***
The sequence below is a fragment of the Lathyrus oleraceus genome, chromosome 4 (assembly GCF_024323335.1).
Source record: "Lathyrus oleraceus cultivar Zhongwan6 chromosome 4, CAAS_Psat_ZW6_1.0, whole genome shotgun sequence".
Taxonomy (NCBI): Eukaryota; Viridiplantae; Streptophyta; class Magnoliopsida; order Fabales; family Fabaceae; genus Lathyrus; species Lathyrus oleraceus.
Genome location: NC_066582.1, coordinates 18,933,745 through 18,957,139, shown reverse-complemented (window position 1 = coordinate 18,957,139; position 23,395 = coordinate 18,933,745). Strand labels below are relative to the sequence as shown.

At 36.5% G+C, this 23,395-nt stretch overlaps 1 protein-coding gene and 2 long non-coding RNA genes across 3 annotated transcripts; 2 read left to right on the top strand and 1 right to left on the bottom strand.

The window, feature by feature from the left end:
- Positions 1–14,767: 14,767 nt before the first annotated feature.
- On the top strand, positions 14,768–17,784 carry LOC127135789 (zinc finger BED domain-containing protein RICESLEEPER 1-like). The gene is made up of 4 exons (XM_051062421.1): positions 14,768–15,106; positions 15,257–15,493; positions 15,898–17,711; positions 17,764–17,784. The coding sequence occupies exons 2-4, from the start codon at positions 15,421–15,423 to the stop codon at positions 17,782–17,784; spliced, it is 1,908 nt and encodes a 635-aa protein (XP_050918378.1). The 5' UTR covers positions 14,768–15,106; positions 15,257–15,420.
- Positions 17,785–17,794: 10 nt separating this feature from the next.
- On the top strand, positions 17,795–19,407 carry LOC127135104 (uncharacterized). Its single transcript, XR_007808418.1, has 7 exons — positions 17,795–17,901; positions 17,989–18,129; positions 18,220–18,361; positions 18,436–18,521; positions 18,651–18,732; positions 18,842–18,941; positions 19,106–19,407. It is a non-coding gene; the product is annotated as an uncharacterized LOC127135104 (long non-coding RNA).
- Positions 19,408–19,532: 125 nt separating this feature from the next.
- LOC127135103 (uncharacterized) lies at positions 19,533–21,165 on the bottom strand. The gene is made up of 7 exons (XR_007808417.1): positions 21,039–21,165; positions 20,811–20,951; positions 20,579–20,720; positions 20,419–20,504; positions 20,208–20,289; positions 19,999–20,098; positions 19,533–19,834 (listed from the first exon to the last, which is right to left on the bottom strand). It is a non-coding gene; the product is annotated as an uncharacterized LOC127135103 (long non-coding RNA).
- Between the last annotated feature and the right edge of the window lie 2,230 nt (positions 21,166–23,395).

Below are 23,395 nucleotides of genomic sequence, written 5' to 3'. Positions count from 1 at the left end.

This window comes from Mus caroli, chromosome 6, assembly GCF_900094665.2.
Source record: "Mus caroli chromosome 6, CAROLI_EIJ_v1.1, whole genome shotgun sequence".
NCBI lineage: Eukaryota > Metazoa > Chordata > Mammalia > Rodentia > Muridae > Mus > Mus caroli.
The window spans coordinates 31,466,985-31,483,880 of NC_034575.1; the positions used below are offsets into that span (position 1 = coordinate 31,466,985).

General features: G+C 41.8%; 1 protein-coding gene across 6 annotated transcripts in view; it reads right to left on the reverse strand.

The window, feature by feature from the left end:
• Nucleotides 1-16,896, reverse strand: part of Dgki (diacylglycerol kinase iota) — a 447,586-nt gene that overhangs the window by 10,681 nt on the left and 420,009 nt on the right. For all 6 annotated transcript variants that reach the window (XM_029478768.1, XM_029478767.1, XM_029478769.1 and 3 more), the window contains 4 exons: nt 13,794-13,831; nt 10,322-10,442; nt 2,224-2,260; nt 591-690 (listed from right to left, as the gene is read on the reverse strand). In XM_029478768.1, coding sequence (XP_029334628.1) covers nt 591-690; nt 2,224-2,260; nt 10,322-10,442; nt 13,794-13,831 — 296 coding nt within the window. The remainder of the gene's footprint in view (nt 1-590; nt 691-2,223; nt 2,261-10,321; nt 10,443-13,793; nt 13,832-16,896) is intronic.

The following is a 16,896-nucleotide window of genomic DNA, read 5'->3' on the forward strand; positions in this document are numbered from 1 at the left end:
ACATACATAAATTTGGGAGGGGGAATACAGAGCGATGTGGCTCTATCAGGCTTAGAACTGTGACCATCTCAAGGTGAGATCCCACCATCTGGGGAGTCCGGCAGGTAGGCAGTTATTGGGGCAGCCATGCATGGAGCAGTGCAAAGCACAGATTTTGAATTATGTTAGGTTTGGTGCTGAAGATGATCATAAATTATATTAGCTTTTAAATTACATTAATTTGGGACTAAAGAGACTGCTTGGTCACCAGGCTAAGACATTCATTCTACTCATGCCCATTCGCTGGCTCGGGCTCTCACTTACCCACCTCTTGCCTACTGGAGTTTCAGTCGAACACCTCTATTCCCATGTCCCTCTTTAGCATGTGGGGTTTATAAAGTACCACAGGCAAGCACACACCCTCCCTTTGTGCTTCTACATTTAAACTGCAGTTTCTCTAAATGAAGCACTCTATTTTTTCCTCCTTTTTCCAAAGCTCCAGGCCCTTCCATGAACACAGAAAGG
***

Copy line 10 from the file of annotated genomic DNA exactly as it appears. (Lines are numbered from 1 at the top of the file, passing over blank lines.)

- On the top strand, positions 17,795–19,407 carry LOC127135104 (uncharacterized). Its single transcript, XR_007808418.1, has 7 exons — positions 17,795–17,901; positions 17,989–18,129; positions 18,220–18,361; positions 18,436–18,521; positions 18,651–18,732; positions 18,842–18,941; positions 19,106–19,407. It is a non-coding gene; the product is annotated as an uncharacterized LOC127135104 (long non-coding RNA).